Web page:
As the temperature rose, we set off further into the park in search of raptors.  Several Black Vultures again joined the Griffons, and a pair of Golden Eagles displayed over one ridge. 

We stopped for lunch at a viewpoint from which Steve had unsuccessfully searched for breeding Spanish Imperial Eagles on a previous visit.  This spot gave superb views over several ridges, and was an excellent spot for a picnic.  Golden Eagles and Black Vultures were again seen, the latter noted landing in a nest in a distant tree.  A Crested Tit was heard here, too, but our quarry still eluded us.

After the others' earlier success, we headed to Portilla del Tiétar for our next stop.  Yet more vultures, but still no Eagle Owl, then finally Jim spotted an eagle.  Better still, it was immediately obvious that it wore a transmitter, and despite flying away from us, we were able to see the pale head and shoulders: a Spanish Imperial Eagle.  What a relief!  A flock of about 20 large white birds with long outstretched necks flying high above the valley could only have been Spoonbills, one of the most unexpected species on the trip.  Oh, and a Cetti's Warbler sang just as we were leaving.

Returning through the park, with Swallows around the Visitor Centre, we stopped briefly back at Peña Falcon Rock where a Peregrine was noted once more.  Then up to Monfragüe Castle for superb views of Griffon Vultures at eye-level (and below us!).  A distant Golden Eagle capped a fine view, and we all decided that sunset up here would be the best way to finish the holiday tomorrow.

We decided to return via the Monroy Road, and were again rewarded with views of a pair of Black-shouldered Kites.  Being less windy, they obliged with some hovering this time - lovely.  Corn Buntings, Hoopoes and Southern Grey Shrikes were numerous, too. 

Continuing through Monroy and doubling back towards Trujillo, we finally tracked down a Spanish Sparrow in a large flock of House Sparrows around a farm where they were obviously breeding bulls for fighting.  These were seriously mean-looking beasts!  Carrion Crow, Little Owls, and a pair of Hen Harriers were further highlights, before ending the day with drinks in Trujillo at dusk.

Day 6: Saturday 3 February - a) Finca Santa Marta - Cáceres Plain - Embalse del Tozo - Monfragüe Castle - Trujillo - Finca Santa Marta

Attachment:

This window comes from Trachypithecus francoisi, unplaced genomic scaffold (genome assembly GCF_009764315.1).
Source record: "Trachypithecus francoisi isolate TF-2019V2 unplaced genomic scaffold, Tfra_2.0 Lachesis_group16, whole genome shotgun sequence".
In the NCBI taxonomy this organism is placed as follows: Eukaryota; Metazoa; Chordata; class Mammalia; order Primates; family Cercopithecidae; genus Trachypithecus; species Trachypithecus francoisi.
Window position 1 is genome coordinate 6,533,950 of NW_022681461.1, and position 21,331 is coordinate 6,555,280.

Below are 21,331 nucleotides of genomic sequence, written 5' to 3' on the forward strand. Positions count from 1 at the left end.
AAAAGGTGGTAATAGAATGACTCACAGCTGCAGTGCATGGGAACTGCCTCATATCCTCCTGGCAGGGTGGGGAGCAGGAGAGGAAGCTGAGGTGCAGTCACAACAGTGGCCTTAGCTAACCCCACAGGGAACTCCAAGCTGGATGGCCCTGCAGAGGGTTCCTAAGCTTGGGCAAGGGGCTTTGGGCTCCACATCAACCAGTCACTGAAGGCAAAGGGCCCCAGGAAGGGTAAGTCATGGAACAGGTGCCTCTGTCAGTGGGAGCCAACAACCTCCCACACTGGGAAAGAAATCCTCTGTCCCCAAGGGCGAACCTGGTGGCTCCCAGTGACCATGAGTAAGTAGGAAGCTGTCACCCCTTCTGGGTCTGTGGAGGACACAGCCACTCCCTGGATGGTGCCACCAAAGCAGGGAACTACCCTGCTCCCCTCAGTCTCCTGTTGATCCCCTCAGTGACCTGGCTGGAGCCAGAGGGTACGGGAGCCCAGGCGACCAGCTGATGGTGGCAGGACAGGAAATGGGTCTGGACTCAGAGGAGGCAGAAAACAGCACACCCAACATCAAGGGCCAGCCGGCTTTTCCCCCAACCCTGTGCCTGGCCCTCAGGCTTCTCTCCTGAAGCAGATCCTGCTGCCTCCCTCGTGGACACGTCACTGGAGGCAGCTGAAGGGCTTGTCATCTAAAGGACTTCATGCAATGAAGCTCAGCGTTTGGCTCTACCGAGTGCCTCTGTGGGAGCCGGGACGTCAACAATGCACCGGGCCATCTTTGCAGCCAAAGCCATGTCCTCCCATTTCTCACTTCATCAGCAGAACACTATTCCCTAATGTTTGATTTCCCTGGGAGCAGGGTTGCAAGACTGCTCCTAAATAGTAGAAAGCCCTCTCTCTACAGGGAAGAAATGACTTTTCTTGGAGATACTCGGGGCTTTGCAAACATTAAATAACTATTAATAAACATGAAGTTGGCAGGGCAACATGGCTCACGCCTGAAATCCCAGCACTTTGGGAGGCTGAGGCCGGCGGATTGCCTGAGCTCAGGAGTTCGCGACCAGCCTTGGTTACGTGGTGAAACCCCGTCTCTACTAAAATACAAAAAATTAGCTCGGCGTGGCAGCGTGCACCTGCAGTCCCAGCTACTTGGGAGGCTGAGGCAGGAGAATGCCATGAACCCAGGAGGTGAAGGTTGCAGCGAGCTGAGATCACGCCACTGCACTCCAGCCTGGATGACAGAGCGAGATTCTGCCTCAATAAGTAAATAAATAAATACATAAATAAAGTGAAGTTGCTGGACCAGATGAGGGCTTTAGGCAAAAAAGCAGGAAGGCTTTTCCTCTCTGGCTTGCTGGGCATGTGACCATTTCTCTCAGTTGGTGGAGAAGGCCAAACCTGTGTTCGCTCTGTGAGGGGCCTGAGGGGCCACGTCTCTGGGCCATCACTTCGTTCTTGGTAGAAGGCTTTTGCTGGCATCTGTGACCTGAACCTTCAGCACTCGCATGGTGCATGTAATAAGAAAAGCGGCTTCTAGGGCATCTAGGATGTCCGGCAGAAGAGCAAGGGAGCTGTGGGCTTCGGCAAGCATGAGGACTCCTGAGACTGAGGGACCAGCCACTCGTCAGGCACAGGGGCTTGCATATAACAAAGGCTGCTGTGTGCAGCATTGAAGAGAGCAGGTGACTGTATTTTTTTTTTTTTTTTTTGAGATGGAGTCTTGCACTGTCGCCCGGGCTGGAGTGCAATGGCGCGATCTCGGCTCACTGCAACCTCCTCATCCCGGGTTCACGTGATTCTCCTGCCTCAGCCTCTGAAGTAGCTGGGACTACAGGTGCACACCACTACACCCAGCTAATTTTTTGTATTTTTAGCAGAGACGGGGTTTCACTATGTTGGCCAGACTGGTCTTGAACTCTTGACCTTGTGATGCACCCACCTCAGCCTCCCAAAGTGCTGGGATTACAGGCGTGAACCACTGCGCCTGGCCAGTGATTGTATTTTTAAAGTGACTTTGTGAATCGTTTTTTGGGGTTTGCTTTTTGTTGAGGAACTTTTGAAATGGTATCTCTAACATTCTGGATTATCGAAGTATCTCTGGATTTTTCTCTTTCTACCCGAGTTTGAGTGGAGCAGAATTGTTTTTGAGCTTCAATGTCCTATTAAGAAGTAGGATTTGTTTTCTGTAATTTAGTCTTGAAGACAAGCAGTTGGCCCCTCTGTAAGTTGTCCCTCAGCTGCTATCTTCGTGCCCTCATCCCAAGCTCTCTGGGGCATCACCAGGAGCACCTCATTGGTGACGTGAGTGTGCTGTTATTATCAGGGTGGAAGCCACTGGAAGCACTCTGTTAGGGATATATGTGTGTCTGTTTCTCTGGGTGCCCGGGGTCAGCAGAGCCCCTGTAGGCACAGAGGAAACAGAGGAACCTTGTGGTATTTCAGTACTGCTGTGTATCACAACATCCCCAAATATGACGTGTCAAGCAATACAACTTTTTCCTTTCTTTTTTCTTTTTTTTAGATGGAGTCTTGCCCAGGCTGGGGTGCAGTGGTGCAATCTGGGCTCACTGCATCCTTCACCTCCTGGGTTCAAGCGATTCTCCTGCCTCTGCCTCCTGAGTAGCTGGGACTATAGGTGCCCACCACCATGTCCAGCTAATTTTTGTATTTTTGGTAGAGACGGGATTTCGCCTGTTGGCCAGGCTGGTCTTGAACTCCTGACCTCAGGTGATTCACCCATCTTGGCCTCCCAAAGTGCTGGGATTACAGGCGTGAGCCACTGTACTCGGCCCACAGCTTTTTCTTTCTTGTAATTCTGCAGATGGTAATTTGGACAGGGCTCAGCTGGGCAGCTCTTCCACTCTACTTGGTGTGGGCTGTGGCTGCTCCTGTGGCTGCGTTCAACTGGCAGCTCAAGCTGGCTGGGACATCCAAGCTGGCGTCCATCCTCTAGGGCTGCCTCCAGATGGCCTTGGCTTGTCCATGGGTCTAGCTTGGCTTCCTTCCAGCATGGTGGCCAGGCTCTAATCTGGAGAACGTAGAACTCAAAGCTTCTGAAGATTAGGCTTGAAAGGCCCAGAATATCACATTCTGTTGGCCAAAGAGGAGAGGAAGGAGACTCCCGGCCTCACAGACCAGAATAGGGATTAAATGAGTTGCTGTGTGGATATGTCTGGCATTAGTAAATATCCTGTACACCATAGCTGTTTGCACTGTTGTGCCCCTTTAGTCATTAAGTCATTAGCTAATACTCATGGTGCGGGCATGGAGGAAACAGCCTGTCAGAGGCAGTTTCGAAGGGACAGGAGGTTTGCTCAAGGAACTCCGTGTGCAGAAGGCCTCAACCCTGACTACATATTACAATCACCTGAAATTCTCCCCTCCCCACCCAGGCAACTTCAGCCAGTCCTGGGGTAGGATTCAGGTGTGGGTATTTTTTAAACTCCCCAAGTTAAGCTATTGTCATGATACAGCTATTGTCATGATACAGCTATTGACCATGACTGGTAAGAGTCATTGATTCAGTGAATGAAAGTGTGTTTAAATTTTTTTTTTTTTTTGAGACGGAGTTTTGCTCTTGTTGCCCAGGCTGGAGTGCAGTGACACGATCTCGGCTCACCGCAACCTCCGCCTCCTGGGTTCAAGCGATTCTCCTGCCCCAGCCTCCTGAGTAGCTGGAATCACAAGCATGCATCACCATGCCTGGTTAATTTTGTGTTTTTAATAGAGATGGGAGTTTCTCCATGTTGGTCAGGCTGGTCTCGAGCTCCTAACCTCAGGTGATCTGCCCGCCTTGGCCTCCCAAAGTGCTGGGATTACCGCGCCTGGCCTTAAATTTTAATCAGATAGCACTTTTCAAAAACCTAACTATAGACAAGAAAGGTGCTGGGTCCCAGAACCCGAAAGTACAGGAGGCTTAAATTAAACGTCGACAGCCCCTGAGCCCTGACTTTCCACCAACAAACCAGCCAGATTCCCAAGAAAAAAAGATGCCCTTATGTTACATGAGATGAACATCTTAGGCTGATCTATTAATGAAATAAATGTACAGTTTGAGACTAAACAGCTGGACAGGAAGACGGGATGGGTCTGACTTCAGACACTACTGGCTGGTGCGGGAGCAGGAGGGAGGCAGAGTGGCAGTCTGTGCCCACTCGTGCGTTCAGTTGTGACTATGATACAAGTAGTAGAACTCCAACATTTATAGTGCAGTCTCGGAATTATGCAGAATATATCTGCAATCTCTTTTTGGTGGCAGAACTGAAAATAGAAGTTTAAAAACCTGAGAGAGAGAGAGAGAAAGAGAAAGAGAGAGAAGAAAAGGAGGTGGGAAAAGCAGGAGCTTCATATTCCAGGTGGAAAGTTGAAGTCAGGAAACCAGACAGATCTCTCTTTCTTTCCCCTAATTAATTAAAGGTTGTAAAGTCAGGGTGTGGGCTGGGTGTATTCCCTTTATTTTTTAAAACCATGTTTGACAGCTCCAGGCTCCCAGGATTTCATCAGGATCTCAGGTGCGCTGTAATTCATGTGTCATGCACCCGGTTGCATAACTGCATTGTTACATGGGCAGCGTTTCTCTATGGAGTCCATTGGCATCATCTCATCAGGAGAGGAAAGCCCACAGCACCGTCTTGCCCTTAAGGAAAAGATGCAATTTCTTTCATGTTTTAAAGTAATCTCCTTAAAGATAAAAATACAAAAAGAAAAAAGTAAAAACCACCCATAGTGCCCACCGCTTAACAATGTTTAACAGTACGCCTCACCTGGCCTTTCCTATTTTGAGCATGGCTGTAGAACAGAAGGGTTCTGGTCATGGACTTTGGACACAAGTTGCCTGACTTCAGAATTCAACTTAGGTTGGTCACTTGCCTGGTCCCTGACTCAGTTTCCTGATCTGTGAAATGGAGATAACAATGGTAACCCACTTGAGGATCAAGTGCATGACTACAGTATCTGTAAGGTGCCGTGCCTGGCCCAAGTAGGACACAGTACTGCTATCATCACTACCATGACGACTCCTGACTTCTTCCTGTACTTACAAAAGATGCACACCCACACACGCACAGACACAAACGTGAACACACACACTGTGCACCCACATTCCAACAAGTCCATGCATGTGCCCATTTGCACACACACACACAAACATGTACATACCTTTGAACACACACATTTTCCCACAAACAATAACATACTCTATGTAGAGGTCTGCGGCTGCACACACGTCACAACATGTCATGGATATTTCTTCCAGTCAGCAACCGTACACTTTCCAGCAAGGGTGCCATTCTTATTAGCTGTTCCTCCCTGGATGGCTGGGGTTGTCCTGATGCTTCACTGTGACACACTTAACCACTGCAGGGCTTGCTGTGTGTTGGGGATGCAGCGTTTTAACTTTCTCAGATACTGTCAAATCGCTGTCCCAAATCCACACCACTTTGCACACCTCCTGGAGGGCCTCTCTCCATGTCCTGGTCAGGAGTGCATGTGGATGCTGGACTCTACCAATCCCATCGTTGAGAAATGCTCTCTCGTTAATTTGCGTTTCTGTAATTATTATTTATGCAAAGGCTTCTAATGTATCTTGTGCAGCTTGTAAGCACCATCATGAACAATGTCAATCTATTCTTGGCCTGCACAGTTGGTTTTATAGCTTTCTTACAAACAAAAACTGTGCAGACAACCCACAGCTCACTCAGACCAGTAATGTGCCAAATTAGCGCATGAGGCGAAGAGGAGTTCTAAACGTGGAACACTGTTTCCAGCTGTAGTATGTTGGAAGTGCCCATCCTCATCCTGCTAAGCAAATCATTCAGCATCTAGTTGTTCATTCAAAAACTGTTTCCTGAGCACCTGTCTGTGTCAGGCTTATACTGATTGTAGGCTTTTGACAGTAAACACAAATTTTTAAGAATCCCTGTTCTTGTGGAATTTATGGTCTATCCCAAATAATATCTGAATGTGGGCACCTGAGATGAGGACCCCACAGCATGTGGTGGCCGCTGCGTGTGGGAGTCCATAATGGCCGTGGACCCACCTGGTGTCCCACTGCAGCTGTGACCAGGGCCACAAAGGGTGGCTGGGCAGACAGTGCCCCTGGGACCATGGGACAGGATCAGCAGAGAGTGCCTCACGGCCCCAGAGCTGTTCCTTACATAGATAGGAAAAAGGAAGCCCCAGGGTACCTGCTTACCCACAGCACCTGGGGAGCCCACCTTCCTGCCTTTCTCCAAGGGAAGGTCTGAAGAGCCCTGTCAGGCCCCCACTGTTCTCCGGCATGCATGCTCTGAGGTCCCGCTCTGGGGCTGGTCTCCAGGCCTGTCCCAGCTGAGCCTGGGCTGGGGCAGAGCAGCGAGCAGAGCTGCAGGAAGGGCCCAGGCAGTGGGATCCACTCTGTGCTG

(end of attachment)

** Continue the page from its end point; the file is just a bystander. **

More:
b) Finca Santa Marta - Cáceres Plain - Monroy - Trujillo - Finca Santa Marta

        c) Finca Santa Marta - Trujillo - Finca Santa Marta - Obando - Casa de Valdepalacios - Finca Santa Marta

Being the last day, everyone had different target birds left; so all three cars went different ways once more. 

Tim, Dave and Chris spent a leisurely morning in Trujillo and around the Finca, with up to three male Lesser Kestrels in the town and five Black-bellied Sandgrouse flying over the Finca being the major highlights. 

During the afternoon, they headed south once more, and found that the fog had completely gone.  The fields around Obando and Casa de Valdepalacios contained several large flocks of Cranes, with the total estimate put at 3000, which must have been quite spectacular!  Several waterfowl were seen in the various pools and flooded fields, including over 300 Shoveler, two Pochard, Gadwall, Greylag Goose, Great Crested Grebe and the usual egrets.

Other highlights in this area were two Golden Eagles, three Fan-tailed Warblers, Dartford Warblers and Calandra Larks.

John, Tony and Neale toured the Cáceres Plain area, before heading on around the Monroy road.  The steppe birds were all found, as reported in more detail later, with the added bonus of two very close Great Bustards and the only flock of Little Bustards of the day: about 30.  Around Monroy, they also had good views of Black-shouldered Kite, and just to complete the list had four Lesser Kestrels, a second Bonelli's Eagle and a Golden Eagle.  Five Great Spotted Cuckoos were seen, too.  However, their efforts to find Black Wheatear and Rock Sparrow again went unrewarded.

The rest of us spent the morning in search of steppe birds.  A disappointing start had yielded three Stone-curlews, at least 20 Spanish Sparrows and several Calandra Larks in addition to the more regular species.  Then between Santa Marta de Magasca and Cáceres, we spotted the others parked at the roadside having clearly found something.  What a stroke of fortune!  On one side of the road were six Great Bustards amongst a herd of cows, while on the other were five Black-bellied Sandgrouse.  Three Cranes flew past, then, as we were leaving, another two Great Bustards flew low across the road.

Following up information from the others, we retraced our steps for a short distance in search of two more species that had previously eluded us.  The first was sat prominently on a telegraph wire beside the road: a superb male Lesser Kestrel.  The second was more difficult until it too sat out on a fence: Great Spotted Cuckoo

Turning north across the steppe along an incredibly bumpy road, we had high hopes of our final target species, as the others had seen them along here yesterday.  Steve spotted a terrapin in a roadside ditch, so we stopped for a better look, but it had disappeared below the water.  However, scanning the adjacent field Steve spotted our quarry: a flock of Pin-tailed Sandgrouse.  There were 29 in all, including a small flock flying over.  Wonderful!  Farther along this road, we once more caught up with the others who were also watching a similar sized flock.

Happy that we had now seen all of the expected species, the rest of the afternoon was spent enjoying some of the more spectacular sights in the area.  First, we returned to Embalse del Tozo, where about 400 Cranes fed beside the lake, alongside several White Storks.  A magical sight on the ground, they later flew off and circled high into the sky, calling as they went, and we were left with a memory that will long remain.  Gadwall and Teal on the lake and a large flock of Stock Doves (again) could not quite compare.